(Vatican Radio) U.S Assistant Secretary of State Victoria Nuland has hold tense talks in Moscow as part of efforts to help solidify a shaky cease-fire in eastern Ukraine, amid rising tensions over two captured Russian soldiers and detentions of ethnic Tatars in Crimea.
Listen to Stefan Bos’ report:
Nuland told reporters that the United States wants to support efforts to resolve political and humanitarian concerns in Ukraine's rebellious east, but insisted there were no indications that Kiev aims to resume offensives against pro-Russian separatists.
Yet, Deputy Russian foreign minister Grigory Karasin was quick to say that he found her comments "unconvincing". And there was no sign of any imminent breakthrough on issues, ranging from Ukraine to Syria, that have sent Washington-Moscow relations to a post-Cold War low following Monday's meeting in Moscow.
The East-West tensions have deepened after Ukraine released footage of one of two alleged Russian servicemen it claims to have captured. Kiev accuses the pair of being part of a special forces group that killed and wounded Ukrainian troops in eastern regions – and says they will be prosecuted for “terrorist acts.”
The Western-backed government also views it as evidence that Russian troops are active in eastern Ukraine and supporting separatists. Moscow denies the charges, saying those fighting in the east are "Russian volunteers" not regular forces.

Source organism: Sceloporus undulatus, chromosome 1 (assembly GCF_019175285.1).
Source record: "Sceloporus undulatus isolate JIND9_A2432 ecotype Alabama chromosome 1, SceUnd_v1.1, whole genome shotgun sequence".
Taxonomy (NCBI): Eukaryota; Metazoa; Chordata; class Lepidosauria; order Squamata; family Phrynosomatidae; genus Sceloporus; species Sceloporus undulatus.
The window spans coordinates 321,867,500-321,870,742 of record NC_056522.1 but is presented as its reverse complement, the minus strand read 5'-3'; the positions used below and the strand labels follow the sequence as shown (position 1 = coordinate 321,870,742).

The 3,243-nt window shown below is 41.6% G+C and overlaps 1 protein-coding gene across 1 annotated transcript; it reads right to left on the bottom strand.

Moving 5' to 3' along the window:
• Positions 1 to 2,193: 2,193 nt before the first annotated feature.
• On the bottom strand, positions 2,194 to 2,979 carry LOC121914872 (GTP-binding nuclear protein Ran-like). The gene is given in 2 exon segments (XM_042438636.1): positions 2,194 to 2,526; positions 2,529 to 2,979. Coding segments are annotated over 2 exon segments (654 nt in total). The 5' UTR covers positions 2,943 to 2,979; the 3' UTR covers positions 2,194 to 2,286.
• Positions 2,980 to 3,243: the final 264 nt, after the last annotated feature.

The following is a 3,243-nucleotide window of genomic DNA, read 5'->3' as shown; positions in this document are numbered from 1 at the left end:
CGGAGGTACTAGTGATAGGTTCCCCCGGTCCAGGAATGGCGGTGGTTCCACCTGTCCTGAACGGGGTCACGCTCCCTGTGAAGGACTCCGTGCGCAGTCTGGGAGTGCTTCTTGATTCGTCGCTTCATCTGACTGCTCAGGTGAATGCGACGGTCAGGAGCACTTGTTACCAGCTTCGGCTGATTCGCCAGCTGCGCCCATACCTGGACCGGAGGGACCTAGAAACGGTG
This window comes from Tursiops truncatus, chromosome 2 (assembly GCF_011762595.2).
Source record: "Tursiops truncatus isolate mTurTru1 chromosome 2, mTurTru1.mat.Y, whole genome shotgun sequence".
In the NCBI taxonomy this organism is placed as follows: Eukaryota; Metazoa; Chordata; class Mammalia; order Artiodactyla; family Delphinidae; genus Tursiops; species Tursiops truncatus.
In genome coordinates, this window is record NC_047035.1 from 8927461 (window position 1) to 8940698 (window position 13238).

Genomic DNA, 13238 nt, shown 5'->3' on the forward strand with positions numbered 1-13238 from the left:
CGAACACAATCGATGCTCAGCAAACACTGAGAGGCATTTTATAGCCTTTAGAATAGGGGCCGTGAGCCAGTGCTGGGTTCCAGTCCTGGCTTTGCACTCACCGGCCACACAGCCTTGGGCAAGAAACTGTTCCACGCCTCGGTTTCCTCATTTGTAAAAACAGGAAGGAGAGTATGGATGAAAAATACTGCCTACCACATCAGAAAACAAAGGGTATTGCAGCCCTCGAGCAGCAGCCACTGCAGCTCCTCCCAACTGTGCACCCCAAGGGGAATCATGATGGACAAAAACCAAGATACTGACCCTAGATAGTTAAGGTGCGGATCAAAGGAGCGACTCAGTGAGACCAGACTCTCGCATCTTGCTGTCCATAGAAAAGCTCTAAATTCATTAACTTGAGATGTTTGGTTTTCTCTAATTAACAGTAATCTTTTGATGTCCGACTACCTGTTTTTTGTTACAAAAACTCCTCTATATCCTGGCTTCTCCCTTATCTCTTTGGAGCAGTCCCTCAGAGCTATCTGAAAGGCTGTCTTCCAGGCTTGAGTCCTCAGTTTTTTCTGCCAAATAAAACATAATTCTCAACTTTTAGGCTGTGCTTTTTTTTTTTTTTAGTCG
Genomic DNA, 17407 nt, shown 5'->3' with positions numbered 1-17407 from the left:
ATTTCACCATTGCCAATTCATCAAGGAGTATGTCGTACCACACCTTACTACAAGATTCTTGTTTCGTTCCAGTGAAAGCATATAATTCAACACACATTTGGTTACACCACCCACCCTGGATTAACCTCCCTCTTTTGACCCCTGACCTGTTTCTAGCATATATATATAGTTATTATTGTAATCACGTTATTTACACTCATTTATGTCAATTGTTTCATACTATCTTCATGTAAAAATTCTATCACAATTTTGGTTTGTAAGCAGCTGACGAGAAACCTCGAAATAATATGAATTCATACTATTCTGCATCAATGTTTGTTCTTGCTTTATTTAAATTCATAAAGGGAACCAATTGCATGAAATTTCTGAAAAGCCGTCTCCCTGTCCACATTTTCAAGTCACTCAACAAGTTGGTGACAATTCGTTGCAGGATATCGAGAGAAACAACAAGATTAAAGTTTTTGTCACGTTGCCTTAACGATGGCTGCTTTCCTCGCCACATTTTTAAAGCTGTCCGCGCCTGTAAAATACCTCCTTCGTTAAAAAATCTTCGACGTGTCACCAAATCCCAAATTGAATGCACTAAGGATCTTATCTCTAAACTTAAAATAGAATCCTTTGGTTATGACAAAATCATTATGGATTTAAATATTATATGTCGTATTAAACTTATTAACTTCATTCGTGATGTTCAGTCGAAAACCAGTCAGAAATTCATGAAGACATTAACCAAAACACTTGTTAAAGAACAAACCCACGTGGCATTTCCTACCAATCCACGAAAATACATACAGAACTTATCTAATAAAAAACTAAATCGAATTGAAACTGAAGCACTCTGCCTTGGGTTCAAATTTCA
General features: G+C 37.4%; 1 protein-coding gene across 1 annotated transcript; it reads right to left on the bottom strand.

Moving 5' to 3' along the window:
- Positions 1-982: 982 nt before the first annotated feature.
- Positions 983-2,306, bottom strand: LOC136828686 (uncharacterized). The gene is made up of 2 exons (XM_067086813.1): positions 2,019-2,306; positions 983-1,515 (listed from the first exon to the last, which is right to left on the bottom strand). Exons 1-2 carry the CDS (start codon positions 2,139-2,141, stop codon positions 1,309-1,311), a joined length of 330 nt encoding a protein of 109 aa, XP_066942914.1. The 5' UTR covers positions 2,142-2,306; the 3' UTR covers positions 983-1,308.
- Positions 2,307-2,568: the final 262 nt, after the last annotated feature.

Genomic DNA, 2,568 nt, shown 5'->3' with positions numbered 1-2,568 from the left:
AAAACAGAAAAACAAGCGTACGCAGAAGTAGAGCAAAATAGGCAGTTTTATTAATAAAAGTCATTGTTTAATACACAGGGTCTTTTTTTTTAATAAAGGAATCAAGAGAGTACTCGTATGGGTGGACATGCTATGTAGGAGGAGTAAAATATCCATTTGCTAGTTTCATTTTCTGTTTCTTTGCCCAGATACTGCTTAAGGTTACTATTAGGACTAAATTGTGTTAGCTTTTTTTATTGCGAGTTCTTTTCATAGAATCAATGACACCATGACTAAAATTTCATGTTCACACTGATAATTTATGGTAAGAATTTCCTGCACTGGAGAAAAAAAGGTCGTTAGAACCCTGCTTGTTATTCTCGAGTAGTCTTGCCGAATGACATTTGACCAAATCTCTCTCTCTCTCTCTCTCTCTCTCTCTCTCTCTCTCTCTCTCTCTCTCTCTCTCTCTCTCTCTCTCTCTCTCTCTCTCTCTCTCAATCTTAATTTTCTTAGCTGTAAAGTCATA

Ukraine's military claims the man featured in the video has admitted to being part of a spying group from a central Russian town.
"After we arrived at a local hospital, we put a guard in place," said military commander Viktor Nikoliuk. "And during a short interrogation, they told us that their group was made up of 14 people,” he added.
Tensions have also risen in Russia-annexed Crimea where police detained demonstrators trying to take part in an unauthorized motorcade to observe the anniversary of the mass deportation of Crimean Tatars.
Crimea's chief of inter-ethnic affairs, Zaur Smirnov, said Monday about 100 motorcade participants were blocked and the men among them were taken to a police station to be interrogated.
Tatars, a Turkic ethnic group, ruled the Black Sea peninsula from the 15th century until Russian conquest in the 18th century.
In May 1944, Soviet leader Josef Stalin accused the Tatars of collaborating with German forces.
He ordered their deportation, many to Central Asia.
Tatars commemorate the deportation annually, on May 18.
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